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I am not Charlie

10 January, 2015

Another week, another tragedy, and people getting no closer to dealing with the symptoms, after effects, and misery of racism. Though most intelligent people agree that people have the right to free speech – the right to criticize that free speech must also be respected. A Familiar Debate On Comedy In Which Contexts Collide : Code Switch : NPR.

And though what’s in the forefront is the radical response to depictions of their beloveds, it’s worth noting the publication has also satirized Jesus Christ, the Pope and many others of different persuasions.

But it’s important to be clear. None of us are Charlie. And neither are you. In just the same way though I am black, when yet another young unarmed black man is killed – I am not that man. Let’s sit as firmly as possible in our identities.

Years ago when Malcolm X said after political assignation of JFK in the US that “that the chickens had come home to roost” he meant that the assassination is the result of the climate of hate in which we live. MALCOLM X: CHICKENS COMING HOME TO ROOST – YouTube.

That climate of racism and hate have not disappeared. All the unhealed wounds that exist continue to fester.

I remember one of my first encounters with a French person, while eating lunch in a group. The French person said to me ” “Vous et un barbarian.” I followed their eyes as they looked first at my plate and then theirs, began cutting their fruit, fork lifted it to the mouth, and then shook the head head as if to say to me “See, this is how it’s done, you don’t hold your fruit with your hands.”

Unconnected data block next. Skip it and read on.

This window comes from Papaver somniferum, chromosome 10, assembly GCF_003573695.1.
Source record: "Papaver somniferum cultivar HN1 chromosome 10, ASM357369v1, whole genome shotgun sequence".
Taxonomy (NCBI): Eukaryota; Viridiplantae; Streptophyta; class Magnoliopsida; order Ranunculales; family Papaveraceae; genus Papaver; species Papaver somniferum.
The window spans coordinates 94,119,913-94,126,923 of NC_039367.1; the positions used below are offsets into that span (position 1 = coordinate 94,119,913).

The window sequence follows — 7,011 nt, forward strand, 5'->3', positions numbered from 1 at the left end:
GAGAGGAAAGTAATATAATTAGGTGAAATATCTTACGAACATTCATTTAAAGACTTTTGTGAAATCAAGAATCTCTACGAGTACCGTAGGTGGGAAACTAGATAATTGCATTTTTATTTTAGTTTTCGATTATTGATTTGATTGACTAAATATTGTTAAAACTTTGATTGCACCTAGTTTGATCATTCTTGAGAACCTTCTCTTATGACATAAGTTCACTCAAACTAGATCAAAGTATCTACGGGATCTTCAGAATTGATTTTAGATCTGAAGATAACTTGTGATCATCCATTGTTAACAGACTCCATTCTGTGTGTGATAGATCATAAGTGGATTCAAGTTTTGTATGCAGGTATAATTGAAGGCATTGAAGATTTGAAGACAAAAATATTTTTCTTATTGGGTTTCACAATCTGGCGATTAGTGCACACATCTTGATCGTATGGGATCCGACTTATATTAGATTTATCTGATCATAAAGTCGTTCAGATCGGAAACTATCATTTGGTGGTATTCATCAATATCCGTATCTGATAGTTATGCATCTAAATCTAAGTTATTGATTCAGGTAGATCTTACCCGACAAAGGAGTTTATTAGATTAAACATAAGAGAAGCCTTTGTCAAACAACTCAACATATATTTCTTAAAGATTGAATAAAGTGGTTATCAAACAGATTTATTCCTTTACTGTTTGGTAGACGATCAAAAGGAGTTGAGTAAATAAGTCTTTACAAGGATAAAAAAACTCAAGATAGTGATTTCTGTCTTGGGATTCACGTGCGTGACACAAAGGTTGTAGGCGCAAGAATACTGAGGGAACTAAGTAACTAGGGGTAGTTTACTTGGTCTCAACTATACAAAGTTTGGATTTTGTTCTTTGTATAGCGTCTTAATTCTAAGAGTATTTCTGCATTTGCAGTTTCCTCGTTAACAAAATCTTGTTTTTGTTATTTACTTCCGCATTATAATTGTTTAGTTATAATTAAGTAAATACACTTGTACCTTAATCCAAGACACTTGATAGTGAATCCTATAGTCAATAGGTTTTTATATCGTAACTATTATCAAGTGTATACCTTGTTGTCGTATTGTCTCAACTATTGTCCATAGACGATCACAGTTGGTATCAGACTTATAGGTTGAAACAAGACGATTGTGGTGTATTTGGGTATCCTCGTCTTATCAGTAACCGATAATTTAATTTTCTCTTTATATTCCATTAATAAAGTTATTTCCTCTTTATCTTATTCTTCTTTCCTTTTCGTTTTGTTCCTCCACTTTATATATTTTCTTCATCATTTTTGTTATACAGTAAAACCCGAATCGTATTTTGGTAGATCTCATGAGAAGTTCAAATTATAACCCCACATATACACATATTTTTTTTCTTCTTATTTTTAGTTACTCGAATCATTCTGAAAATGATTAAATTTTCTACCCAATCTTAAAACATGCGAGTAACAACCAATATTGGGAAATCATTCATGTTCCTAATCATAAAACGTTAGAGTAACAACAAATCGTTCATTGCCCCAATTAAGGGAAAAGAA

A simple exchange, a simple encounter, but how illuminating about the sense of power and entitlement at trying to make another person be more like them. After a lifetime of practice I am able to shake off the hundreds of tiny insults that have been my inheritance. But that is not so sometimes with younger people whose blood runs hot.

It would be a step in the right direction of the people who believe they are Charlie and who believe in free speech could even acknowledge that they might have been disliking Muslims in their country long before this incident. They might acknowledge that the cartoons were extremely provocative, upsetting and enraging to some Muslims, who already feel like an often despised despised minority in Europe. From “Under Cork” to Overcoming – Black Images in the Comics. Cartoons have long been a way of providing support to disparagement of people that takes place institutionally and politically.

Of course journalists have a right to point of view and freedom of speech:



And people have the right to react and respond… hopefully nonviolently and with compassion for each other. But if we set up more dualities of us and them, rather than us and us we continue our policies of exclusion and discrimination. And we know where that has gotten us.




A Cartoon for Justice

12 December, 2014

What Having White Privilege Looks Like In One Cartoon.